In July 2023 I gave notice on my flat in New Zealand, sold all my stuff, hugged my friends and family goodbye, and moved overseas with only carryon luggage: one 35L travel pack and one 19L laptop totepack. (Full review upcoming!)
I’ve been on the road for a month now. In that time I’ve been in four different countries, or five if you include the one I left: New Zealand, USA, Canada, the Netherlands (transit), and Scotland. I’ve walked and biked, used cars, trains, and aeroplanes. I’ve moved through nine different airports… and slept overnight in one of them.
A month isn’t long at all. But it’s long enough to know there are now five items I would never travel without. We’re not talking obvious things like your passport, and for the purposes of this post, we’re excluding the Big Three categories of luggage, clothing, and tech. These five essentials are smaller, more specialised things. As a bonus, they’re all carryon friendly.
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My Five Small Essentials For Global Travel
Where possible, I’ve included links to the same model I use. In no particular order, they are…
A Packable Bag
Groceries. Extra shopping. A book. Jackets, phones, wallets. Blueberry bagels and several litres of Powerade. A giant box of doughnuts. The dog’s leash, water bottle, and water bowl.
My packable bag has held all of these and more within the last month. In fact, my friend in GA started saying, “Can you bring your Mary Poppins bag? It’s so handy for shoving everything in that we might need when we’re out.”
I love it so much, I’ve made space for not one but two packable bags: an 18L packable backpack for daytrips, easy hikes, and bike rides, and a 19L packable tote for everything else. The tote was even my underseat personal item for the first leg of my travels!
Mini Sewing Kit / Tenacious Tape
Okay, you got me. These are two different items. But they’re in the same category of Fix Its. If you don’t have one, you’d probably be fine with the other, but I like the versatility offered by both.
The thing about not having much (see: selling all my stuff and moving overseas with only carryon) is that you treasure the little you do have so much more. I have very limited resources; of course I’m going to make the most of them. Why would I throw an item out when I can just patch a hole and carry on?
I’ve sewn up a splitting seam in my favourite shorts (linked below.) I’ve whip-stitched a quick repair job for a damaged zip on my airport-friendly fleece. Thankfully I haven’t had to break out the tape yet, but it’s there for heavier-duty items like my travel pack or rain jacket.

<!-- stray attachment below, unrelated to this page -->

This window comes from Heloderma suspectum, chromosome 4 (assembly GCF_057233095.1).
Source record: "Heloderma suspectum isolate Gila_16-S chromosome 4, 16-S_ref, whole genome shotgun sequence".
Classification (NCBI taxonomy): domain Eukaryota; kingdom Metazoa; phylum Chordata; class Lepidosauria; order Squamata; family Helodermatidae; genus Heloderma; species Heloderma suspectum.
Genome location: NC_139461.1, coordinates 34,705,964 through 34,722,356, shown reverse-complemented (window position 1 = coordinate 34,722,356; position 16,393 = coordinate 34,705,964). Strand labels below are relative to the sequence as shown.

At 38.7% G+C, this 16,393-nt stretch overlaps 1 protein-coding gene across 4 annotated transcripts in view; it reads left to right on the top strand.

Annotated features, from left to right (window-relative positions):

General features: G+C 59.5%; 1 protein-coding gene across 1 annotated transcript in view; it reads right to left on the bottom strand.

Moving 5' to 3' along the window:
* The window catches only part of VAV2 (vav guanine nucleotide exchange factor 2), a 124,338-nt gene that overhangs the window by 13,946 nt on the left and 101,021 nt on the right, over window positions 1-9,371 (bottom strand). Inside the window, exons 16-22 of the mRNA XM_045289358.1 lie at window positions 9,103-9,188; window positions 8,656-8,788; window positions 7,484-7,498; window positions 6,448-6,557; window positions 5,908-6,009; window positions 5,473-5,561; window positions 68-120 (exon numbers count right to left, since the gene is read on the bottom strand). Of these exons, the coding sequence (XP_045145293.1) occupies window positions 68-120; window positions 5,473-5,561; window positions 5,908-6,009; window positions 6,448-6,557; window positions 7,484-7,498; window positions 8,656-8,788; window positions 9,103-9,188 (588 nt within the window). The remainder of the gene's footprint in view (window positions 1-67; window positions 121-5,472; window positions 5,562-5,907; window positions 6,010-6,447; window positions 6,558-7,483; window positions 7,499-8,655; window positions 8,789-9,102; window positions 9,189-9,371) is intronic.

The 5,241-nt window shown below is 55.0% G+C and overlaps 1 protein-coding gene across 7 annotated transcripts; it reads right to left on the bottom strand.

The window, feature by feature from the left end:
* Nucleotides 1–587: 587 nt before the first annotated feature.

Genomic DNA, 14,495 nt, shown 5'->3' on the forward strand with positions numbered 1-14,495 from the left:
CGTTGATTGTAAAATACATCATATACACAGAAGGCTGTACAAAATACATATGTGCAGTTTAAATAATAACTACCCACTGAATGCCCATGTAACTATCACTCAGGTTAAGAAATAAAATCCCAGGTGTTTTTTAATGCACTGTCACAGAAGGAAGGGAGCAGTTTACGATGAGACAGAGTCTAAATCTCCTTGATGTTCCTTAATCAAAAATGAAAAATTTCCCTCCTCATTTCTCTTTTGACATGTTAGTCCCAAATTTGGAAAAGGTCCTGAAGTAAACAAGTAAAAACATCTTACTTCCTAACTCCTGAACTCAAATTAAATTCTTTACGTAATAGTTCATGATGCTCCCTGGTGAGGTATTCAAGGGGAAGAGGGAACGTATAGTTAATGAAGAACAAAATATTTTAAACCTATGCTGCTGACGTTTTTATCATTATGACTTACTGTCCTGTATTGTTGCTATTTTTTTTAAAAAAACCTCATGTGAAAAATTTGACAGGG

Refillable Water Bottle
Without my water bottle, I would be chronically dehydrated and incredibly thirsty. Whether battling 38C/100F heat and drenching humidity in the deep south of the USA or waking up parched at 4am in Canada, a reusable water bottle has been a lifesaver.
Any cons? On a 12-hour long-haul flight, the attendant told me she couldn’t refill it as she wasn’t allowed to take my property away from my seat. And I once got a whopping bruise from the very full metal bottle leaping out of the side pocket of my bag to impact my leg. Barring those occasional incidents, I haven’t had any issues.
Just remember to empty any liquid out before hitting the security line at airports.
Mesh Laundry Bag
I bought this on a whim at a $2 Shop a few days before I flew out. If nothing else, I figured, it would make a good delicates bag for my laundry. And it’s great! As anyone who’s ever opened the washing machine to find their favourite, very expensive bra wrapped around the centre column will know, a mesh bag is indeed an essential. But that’s not all.
It’s also been: a stash bag for muddy items, a store for unmentionables, a hiding place for small gifts, and my overall laundry basket. No more digging through packing cubes, trying to remember what needed washing! Just dump it in the laundry bag and zip it up. Done.
I bought these S-Biners at the hardware store the same morning I booked my flights, which was approximately 24 hours before I left New Zealand. The Mitre 10 website said they were stocked in the doors-and-handles department. They were, in fact, in the keys-and-padlocks department.
A little S-shaped carabiner with a spin-lock mechanism, they’re used for exactly what you’d think: locking things. I find TSA padlocks bulky and heavy, not to mention they practically scream I own things worth stealing. S-biners are far lighter and more subtle while still being a deterrent to casual theft. I especially appreciated them when the overhead bins near my aeroplane seat were full, and I had to stow my pack halfway up the aisle where I couldn’t see it.
Plus, they’re cheap — and look at all those colours!
And that’s a wrap! What’s your most essential item that you could never travel without? Flick me an email or leave a comment here or on Facebook to let me know.
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